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Ukrainian soldiers dig trenches in case of retreat from Bakhmut

#Ukrainian #soldiers #dig #trenches #case #retreat #Bakhmut

A shovel and a blue bucket in hand, a Ukrainian soldier climbs out of the trench he was digging, which would be part of the new defence line if Bakhmut fell to Russian forces.

After around nine months of fierce combat, Russian troops including Wagner paramilitary fighters hold about two-thirds of the eastern city.

Kyiv is preparing for an eventual loss of Bakhmut, which it fears could put other cities in the Donbas region — including Sloviansk and Kramatorsk — closer to Moscow’s reach.

“We are on the second line of defence. That’s where our guys would take position if the enemy launched a massive assault,” explains 23-year-old sergeant Andriy.

Deep trenches have replaced agricultural furrows in the farmlands stretching around his men, around one kilometre away from the front.

“Each trench is made for eight soldiers,” Andriy says.

These small sections of about a hundred metres (330 feet) interconnect to form longer defence lines.

Poplar trunks held together by wire and coated with mud and tires reinforce the roofs of the trenches’ shelters.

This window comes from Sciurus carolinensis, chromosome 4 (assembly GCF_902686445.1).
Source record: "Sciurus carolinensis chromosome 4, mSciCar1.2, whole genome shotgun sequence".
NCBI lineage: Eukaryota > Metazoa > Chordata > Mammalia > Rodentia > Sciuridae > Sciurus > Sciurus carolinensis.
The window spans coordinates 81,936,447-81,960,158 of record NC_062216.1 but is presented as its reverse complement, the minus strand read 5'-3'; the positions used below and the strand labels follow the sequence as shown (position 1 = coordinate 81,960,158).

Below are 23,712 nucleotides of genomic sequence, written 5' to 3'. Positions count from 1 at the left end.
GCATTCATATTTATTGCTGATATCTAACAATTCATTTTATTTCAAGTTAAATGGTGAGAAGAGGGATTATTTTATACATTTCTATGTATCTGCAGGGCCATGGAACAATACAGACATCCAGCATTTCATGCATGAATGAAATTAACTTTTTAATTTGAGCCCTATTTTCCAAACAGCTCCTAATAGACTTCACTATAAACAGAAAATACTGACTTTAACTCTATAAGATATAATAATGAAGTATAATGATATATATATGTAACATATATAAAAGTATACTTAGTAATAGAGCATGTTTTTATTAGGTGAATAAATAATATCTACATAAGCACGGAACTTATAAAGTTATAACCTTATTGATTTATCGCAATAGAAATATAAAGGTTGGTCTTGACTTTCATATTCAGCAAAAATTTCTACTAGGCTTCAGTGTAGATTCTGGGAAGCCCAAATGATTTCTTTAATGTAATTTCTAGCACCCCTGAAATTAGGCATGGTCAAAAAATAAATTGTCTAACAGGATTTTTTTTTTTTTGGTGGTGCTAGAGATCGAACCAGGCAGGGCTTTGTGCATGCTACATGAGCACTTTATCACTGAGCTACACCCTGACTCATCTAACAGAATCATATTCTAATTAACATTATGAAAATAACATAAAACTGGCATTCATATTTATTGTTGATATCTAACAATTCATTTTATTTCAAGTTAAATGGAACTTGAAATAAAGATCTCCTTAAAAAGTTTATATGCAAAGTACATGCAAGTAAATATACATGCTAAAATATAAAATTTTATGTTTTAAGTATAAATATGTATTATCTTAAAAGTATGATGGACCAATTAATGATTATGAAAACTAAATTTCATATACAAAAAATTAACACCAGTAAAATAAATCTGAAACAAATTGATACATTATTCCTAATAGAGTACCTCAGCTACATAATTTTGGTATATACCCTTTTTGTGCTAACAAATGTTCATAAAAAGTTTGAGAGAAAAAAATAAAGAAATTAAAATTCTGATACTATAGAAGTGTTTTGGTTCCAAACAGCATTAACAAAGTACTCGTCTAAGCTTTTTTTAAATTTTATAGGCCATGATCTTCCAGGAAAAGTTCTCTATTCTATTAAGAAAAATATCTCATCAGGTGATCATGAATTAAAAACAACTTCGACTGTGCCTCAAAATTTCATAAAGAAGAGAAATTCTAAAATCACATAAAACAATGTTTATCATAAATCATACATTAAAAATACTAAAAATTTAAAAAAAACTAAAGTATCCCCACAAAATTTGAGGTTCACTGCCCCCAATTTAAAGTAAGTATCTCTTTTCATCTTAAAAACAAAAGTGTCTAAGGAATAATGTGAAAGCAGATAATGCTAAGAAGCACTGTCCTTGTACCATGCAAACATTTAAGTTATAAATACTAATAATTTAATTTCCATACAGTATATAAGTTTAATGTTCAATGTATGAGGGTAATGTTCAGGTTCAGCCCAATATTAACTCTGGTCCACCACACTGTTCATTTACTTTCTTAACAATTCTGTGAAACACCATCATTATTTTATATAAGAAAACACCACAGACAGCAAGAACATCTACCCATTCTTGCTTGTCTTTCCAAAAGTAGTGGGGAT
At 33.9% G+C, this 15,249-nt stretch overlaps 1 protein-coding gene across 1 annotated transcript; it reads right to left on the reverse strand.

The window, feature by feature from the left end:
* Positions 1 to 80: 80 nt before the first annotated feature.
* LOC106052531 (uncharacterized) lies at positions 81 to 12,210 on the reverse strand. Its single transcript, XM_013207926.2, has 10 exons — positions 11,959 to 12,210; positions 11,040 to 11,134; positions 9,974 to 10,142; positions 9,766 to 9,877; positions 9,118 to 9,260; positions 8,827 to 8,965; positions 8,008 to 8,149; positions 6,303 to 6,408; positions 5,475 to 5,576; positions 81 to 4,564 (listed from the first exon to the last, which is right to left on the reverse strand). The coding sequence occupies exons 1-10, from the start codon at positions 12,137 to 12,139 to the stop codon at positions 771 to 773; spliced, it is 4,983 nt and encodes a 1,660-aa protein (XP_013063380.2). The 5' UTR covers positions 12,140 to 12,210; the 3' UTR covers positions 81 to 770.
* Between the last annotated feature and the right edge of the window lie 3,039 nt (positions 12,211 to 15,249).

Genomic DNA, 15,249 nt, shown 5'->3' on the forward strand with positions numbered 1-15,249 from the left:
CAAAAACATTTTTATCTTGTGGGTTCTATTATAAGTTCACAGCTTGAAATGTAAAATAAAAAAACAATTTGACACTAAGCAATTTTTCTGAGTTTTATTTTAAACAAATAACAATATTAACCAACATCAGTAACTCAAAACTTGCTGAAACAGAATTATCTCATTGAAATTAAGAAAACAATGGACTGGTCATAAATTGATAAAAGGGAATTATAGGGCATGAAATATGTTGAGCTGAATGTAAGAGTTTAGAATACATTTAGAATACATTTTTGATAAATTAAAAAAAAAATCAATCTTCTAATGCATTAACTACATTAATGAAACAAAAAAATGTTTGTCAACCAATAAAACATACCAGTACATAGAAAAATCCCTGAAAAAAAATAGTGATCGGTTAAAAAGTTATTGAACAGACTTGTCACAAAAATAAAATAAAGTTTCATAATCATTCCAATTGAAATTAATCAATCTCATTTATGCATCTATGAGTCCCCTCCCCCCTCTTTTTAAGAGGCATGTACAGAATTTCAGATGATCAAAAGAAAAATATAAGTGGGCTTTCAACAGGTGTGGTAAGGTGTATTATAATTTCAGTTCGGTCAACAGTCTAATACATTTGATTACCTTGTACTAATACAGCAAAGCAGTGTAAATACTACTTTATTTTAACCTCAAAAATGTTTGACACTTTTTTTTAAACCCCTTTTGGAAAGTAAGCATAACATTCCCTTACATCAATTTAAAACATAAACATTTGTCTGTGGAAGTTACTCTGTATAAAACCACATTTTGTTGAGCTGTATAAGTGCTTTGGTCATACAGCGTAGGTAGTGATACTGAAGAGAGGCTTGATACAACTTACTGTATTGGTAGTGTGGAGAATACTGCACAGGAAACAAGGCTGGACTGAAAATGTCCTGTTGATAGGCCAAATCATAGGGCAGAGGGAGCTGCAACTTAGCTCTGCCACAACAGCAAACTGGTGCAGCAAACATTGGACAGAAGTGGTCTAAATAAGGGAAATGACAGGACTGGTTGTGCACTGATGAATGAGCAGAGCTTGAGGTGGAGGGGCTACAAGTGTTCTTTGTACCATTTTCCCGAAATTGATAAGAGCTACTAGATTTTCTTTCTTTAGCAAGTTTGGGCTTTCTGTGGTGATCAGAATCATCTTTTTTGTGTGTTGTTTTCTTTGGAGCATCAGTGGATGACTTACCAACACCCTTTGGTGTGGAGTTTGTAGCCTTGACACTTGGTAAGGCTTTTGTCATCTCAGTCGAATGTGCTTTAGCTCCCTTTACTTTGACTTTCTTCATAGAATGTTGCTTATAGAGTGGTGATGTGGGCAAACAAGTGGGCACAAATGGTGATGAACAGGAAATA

“There’s a whole technique to it, because shells can go 1.6 metres deep into the ground,” Andriy says.

Below that, soldiers should be relatively protected. 

– Come rain, snow or shells –

In this war of attrition, the plan is to wait for Russians to exhaust their resources.

On the other side of the front, Russia is doing just the same. 

The Kremlin expects Ukraine, which has resisted its assault all winter long, to launch a new offensive. 

So Russian troops have dug miles and miles of trenches behind the frontline in the south and in the east.

And they are putting non-stop pressure on Andriy’s men.

“These orcs constantly shell us,” says Andriy, using a Ukrainian term for Russians. 

His unit is too close to the front to be allowed to use mechanical digging equipment, so the men can only rely on their own strength.

Ideally, it takes them two weeks to finish a shelter. 

“But if it rains, if it snows or if we’re being shelled at, it can take much longer. In winter, the ground was frozen… it was like a rock.”

– ‘We’ll resist’ –

With spring, the frost has given way to pervasive mud.

“It’s hard… but we don’t have the choice, we need to keep the defence,” Andriy says. 

Yevgen, with a childlike face and light blond hair, comes out of a trench. 

The youngest member of the unit, he explains that he was trained to build the defence lines at the beginning of the war. 

“People mean it when they say we’re fighting a war of artillery,” he says, “the deeper we dig, the better we’ll resist.”

A blast resonates nearby, signalling an upcoming barrage of GRAD rockets.

Andriy and his men go inside the shelter. 

“We’re safe here,” the sergeant tells AFP from inside the refuge lit by flashlights and candles.

A bouquet of flowers decorates the stuffy, small space, and coffee is boiling on a stove.

As the noise of the explosions fades away, Andriy needs to get out to get back to work. 

“I wish the war would end soon,” he says. 

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#Ukrainian #soldiers #dig #trenches #case #retreat #Bakhmut

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